Shorting member protrusions 21 have a longitudinal gap extending along the axis in the middle thereof and an outer lip around the remaining portions. Engagement openings 20 are each formed by having a slightly shorter diameter upper opening portion and a slightly larger diameter lower opening portion concentric about the axis of engagement opening 20 as it extends from one side of base member 13 to the other. This can be best seen in FIG. 4 where this cross section view shows opening 20 having an upper opening diameter just large enough to accommodate the diameter of shorting member protrusion 21 at its base with the lower opening portion having a bit larger diameter. Thus, protrusions 21 can be bent inward into the longitudinal gap to get through the smaller upper hole portion, but once through the lip on protrusions 21 prevents easy removal thereof from opening 20.
Holding member 14 also has engagement openings, 23, extending from one side thereof through to the other each of which openings corresponds to an engagement opening 20 in base member 13. As can be seen in FIG. 4, holding member engagement openings 23 are similarly constructed to base member openings 20 in having an upper opening portion of a smaller diameter than the lower opening portion to again permit capturing of the lip on a corresponding shorting member protrusion 21. This is the situation in FIG. 4 in which the shorting member protrusion 21 is shown extending through that corresponding base member engagement opening 20 shown and nearly through that corresponding holding member engagement opening 23 to have the lip thereof engaged against the shoulder in opening 23 formed by the smaller diameter upper portion of that opening.
Of course, shorting member portions 22 take positions with respect to base member 13 and holding member 14 in correspondence to the positions taken by shorting member protrusions 21 with respect to these same members. Thus, shorting member portions 22 extend through insert openings 19 and can extend just past the surface of base member 13 facing holding member 14. With shorting member protrusions 21 extending, as shown in FIG. 4, through base member engagement opening 20 and nearly through holding member engagement opening 23, shorting member portion 22 extends through insert opening 19 into contact with terminal leads 11 of electrical device 10. A portion of holding member 14 is directly across from each insert opening 19 to thereby provide support for terminal leads 11 where shorting portion 22 of positionable shorting member 15 presses thereagainst.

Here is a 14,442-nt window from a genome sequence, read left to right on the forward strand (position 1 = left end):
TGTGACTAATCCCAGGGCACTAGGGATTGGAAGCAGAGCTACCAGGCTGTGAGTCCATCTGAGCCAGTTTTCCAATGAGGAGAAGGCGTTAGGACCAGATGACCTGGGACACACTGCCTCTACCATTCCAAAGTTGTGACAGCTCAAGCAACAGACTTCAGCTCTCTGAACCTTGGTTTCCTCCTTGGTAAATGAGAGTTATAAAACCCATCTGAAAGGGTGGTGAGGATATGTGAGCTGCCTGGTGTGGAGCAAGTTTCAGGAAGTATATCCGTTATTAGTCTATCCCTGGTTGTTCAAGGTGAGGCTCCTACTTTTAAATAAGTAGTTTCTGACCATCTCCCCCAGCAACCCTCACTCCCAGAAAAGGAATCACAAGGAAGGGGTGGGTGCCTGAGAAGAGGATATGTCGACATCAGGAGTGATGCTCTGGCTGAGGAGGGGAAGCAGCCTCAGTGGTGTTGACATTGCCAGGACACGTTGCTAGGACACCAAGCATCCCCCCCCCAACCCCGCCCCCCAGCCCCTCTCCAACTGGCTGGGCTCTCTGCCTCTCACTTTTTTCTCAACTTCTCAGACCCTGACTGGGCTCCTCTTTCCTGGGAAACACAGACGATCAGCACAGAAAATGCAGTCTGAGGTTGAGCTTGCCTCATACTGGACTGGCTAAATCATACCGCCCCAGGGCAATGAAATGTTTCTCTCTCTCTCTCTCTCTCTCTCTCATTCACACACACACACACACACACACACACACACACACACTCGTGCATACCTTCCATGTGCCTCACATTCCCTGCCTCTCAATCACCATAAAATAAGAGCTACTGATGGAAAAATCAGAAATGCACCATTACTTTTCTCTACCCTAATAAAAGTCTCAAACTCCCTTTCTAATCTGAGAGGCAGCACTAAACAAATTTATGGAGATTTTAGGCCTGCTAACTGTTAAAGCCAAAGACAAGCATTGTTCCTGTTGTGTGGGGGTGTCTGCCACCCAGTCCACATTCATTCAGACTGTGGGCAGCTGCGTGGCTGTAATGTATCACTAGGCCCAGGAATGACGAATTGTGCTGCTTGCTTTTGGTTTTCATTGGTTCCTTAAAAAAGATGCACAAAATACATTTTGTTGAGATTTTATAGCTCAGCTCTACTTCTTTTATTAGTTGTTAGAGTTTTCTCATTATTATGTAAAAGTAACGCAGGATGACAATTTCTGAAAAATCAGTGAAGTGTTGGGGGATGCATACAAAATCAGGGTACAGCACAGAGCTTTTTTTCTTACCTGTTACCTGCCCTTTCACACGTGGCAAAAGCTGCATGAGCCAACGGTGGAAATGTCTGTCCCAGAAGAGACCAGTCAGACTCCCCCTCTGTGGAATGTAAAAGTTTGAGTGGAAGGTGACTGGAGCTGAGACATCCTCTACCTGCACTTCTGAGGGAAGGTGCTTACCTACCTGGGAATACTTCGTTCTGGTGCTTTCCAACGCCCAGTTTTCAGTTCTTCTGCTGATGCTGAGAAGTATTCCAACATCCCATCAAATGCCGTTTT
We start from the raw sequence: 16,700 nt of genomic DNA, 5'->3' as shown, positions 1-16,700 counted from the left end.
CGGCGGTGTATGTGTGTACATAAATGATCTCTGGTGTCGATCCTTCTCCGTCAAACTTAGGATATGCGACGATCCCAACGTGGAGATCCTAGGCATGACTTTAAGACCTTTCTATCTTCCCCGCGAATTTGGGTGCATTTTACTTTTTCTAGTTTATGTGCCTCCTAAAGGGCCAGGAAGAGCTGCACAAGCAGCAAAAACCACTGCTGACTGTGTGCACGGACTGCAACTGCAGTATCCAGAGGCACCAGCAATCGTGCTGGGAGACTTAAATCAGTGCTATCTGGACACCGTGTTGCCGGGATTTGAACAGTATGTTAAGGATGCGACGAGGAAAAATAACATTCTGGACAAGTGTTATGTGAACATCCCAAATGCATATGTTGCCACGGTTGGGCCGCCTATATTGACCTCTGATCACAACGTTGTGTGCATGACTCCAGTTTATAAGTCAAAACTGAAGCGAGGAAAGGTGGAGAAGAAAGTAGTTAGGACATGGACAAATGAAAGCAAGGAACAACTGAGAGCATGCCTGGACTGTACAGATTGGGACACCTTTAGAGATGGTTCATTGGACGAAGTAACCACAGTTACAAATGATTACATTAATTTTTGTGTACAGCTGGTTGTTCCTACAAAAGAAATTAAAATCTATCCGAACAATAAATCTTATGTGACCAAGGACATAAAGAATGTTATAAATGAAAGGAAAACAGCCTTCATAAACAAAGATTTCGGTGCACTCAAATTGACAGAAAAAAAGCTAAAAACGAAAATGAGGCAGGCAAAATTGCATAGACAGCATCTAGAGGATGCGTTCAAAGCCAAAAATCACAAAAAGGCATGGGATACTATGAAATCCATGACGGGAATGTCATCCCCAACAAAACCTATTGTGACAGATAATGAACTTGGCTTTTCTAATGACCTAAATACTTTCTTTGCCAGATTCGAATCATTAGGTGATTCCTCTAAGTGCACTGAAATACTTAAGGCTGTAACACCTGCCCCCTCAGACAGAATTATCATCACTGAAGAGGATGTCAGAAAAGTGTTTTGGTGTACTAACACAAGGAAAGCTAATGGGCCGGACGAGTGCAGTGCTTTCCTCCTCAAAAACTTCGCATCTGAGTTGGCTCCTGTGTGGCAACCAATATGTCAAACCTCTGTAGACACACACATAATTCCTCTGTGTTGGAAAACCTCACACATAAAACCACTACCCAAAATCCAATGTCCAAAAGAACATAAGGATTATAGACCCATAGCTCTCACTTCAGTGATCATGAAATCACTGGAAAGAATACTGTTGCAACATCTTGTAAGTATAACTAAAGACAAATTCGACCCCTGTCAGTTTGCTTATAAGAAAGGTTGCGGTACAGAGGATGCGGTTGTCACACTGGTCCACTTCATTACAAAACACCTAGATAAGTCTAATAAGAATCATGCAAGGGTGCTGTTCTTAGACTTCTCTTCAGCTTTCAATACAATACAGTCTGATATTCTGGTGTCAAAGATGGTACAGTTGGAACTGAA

In this arrangement, device 10 is nestled in the chamber formed by base member central interior opening, 24, holding member central interior opening, 25, is protected from potentially damaging mechanical impacts by having base member 13 and holding member 14 arrayed therearound in constraining device 10. Leads 11 are protected from such impacts by lying between proturberances 18 while also being between base member 13 and holding member 14. In addition, positionable shorting member 15, in the position shown in FIG. 4, provides electrical protection to device 10 by shorting together all of terminal leads 11 since, as can be seen in FIG. 1, there will be a shorting member 22 available through each of insert openings 19 to contact all of leads 11 present.
Furthermore, positionable shorting member 15 can be forced out of holding member engagement opening 23 past the shoulder formed by the upper opening portion therein to thereby extend only through engagement opening 20 of base member 13. This removes each shorting member 22 from being in mechanical and electrical contact with leads 11. Thus, positionable shorting member 15 can, as desired, be in mechanical and electrical contact with terminal leads 11 or to not be in such contact to thereby permit electric signals to flow without interference in leads 11. If shorting member portions 22 are in contact with leads 11, thereby shorting them together, very good protection is provided against any static electricity accumulation discharging along one or more terminal leads 11 to possibly damage electrical device 10.
These results are achieved because positionable shorting member 15 is formed of a moldable plastic which is made conductive by the inclusion of a filler. On the other hand, base member 13 and holding member 14 are also each made of a moldable plastic but are not made so conductive that they would provide shorts between any of leads 11. Because the plastic materials must be moldable and because they must have a certain amount of elasticity to permit sliding one member past lips and shoulders of another member, the plastic material chosen will typically be a thermoplastic rather than a thermoset plastic. Furthermore, a thermoplastic construction for carrier 12 permits use of carrier 12 at relatively high temperatures to permit conducting tests of electrical device 10 in carrier 12 at such temperatures.